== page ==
The concept of the permanent food truck rally that is À La Cart brings with it one great advantage over other food truck gatherings. Yes, there is available seating, something that is often nonexistent unless you haul your own lawn chairs. And much of that seating is inside a pavilion, which not only offers said seating -- at tables! -- and shelter from the elements but also has a bar serving an impressive array of craft beers.
Nice things all. But the nicest advantage is something I didn’t realize at first. Something was missing here from other food truck rallies, and its absence makes À La Cart all the more enjoyable. The mostly permanent location allows the participating trucks to operate on electric power and leave their loud, smelly, gasoline chugging generators off.
So that artificial turf that serves as a central lawn around which the trucks are circled seems like a little patch of heaven.
À La Cart (the name is more clever with the missing e) is a new addition to the Milk District and sits on a patch — with parking — behind the popular Se7en Bites. There are some permanent trucks, that is, some vendors that are there every day, and there are some that participate on a rotating schedule.
Four trucks — trailers, to be more precise — were on hand the evening I visited. That’s not a lot compared to other truck events, but they offered a nice array. And their proximity made it easy to wander around and peruse the menus of each before making a selection.
I decided on a selection of empanadas from Adão, a Brazilian truck, and a Picahna platter from Steak It Easy, also Brazilian. (There was also Mexican and poke options.) The man at Adão handed me a pager, saying it would take about eight minutes to prepare the empanadas. The woman at Steak It Easy said about 10 minutes, with no pager. While I waited, I visited the pavilion.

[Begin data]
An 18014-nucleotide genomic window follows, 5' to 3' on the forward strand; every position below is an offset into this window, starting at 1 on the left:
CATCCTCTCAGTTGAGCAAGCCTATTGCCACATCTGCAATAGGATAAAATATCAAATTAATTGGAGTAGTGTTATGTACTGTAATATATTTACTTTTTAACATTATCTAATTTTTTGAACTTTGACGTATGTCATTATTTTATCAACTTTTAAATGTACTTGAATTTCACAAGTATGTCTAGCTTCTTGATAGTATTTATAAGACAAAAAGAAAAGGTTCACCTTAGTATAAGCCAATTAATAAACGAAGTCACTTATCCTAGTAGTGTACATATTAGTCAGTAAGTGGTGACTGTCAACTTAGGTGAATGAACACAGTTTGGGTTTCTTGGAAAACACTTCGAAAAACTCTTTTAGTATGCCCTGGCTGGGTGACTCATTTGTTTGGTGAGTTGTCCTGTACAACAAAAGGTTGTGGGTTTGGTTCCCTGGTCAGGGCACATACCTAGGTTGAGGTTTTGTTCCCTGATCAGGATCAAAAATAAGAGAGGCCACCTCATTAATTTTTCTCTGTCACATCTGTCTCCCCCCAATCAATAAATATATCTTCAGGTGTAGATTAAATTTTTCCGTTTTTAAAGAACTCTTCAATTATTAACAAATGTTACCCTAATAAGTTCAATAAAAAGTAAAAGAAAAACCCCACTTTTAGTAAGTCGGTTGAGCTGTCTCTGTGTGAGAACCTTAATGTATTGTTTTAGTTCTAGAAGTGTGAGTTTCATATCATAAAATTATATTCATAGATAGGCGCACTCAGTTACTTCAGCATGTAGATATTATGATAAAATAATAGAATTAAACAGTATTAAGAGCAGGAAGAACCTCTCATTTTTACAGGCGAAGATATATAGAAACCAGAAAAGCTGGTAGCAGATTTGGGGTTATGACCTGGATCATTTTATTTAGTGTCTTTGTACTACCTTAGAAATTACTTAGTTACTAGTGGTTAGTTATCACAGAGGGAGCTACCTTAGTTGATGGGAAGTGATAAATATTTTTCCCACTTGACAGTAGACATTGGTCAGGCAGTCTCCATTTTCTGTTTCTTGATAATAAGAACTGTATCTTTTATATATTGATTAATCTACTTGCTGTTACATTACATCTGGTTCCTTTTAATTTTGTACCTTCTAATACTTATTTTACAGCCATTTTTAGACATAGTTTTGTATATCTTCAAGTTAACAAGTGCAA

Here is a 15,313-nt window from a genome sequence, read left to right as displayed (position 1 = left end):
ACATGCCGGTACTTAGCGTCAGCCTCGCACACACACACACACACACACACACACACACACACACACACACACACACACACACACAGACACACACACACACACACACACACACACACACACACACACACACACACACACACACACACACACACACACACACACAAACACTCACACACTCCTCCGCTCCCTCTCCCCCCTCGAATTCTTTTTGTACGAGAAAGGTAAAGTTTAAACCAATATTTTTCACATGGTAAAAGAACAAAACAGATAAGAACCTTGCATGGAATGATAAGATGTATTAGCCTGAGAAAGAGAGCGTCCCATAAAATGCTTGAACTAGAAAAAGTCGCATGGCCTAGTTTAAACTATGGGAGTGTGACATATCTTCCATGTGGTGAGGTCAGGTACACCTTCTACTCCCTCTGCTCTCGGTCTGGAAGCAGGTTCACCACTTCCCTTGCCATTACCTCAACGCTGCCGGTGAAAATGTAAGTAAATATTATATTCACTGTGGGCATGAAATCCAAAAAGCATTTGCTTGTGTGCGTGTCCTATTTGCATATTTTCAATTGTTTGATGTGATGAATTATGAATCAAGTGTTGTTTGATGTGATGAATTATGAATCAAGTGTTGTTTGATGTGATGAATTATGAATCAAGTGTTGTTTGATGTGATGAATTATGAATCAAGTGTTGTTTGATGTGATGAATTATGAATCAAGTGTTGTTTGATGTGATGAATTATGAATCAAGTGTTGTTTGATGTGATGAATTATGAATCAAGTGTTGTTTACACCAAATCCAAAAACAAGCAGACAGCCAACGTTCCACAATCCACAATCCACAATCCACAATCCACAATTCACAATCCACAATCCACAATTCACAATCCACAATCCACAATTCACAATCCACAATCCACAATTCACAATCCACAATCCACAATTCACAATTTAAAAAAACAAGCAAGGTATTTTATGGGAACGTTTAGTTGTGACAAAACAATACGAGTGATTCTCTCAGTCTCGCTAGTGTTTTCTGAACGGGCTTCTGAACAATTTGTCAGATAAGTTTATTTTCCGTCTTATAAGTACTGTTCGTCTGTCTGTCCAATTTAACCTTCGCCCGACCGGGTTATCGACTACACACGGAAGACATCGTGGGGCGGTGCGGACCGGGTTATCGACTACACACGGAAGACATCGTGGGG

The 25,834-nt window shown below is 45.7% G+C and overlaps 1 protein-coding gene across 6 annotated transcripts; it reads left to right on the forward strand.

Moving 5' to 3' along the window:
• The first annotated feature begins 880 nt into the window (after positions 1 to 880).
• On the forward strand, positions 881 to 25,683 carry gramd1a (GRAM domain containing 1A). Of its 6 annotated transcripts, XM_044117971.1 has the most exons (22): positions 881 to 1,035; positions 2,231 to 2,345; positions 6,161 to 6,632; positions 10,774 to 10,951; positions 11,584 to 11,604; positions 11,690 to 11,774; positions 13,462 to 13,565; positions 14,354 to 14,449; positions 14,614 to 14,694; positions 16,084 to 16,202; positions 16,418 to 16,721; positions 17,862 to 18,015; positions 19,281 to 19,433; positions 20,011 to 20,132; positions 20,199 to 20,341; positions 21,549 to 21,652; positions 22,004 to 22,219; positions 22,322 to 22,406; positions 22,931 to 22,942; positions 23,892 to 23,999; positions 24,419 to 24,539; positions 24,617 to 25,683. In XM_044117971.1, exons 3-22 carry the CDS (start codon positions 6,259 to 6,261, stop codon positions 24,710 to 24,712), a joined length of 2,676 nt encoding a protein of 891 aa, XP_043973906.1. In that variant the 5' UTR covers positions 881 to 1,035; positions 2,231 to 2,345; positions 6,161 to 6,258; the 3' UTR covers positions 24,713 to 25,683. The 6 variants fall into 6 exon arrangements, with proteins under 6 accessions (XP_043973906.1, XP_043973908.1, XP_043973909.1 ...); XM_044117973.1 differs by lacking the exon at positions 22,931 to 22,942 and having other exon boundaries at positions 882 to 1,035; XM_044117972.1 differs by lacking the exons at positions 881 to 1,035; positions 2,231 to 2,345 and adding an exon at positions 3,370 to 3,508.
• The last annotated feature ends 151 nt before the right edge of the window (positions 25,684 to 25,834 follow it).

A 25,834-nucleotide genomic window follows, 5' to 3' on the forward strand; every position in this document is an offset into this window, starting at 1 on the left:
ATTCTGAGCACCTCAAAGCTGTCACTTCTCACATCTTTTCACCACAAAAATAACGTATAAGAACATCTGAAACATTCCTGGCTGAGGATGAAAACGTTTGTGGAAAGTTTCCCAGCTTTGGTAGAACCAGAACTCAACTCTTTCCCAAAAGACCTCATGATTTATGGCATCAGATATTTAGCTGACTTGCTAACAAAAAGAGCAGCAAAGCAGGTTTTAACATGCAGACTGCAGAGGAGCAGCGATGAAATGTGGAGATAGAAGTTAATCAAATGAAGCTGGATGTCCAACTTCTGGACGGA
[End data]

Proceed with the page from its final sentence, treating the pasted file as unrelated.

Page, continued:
The structure is tidy and has plenty of seating at long communal tables. Garage door walls open on to the central lawn, which also has tables with umbrellas. I looked over the selection of craft beers, chatted with the lone bartender about the properties of a couple of IPAs that caught my attention, and settled on the Southern Tier imperial IPA to sip while I waited.
I finished my beer (refreshing) and walked back to Adão just as the man was preparing to buzz my pager. My steak was also ready.
The empanadas are available individually priced, or you can get three for $10, which I thought was a good bargain. Interestingly, each turnover had a piece of paper with a number on it that corresponded to its menu listing. That was so I could know which empanada was which.
I think I would have been able to figure it out because each was pretty distinct. Of the three, I liked the beef and blue cheese filled one the best, although all of them were good and flaky. The provolone with a bit of sausage was good, too, but the chicken with bacon, chopped finely, seemed to have soaked up too much of the oil.
The Picahna was grilled to the requested medium rare and sliced into bite-sized bits. I chose the chimichurri to give it a little oomph, but I also liked that the piece of foil the meat was wrapped in had captured some of the juices. I poured them over the meat when I had replated it. The dish came with a choice of side. My choice of fries was a good one.
I like À La Cart. It’s a smart idea, and the Milk District is the perfect location. It’s nice to have a permanent food truck locale and even better to have one where you can sit and sip a cold beer.
À La Cart is at 609 Irvington Ave., Orlando. It is open for lunch and dinner daily. The phone number is 407-776-4693.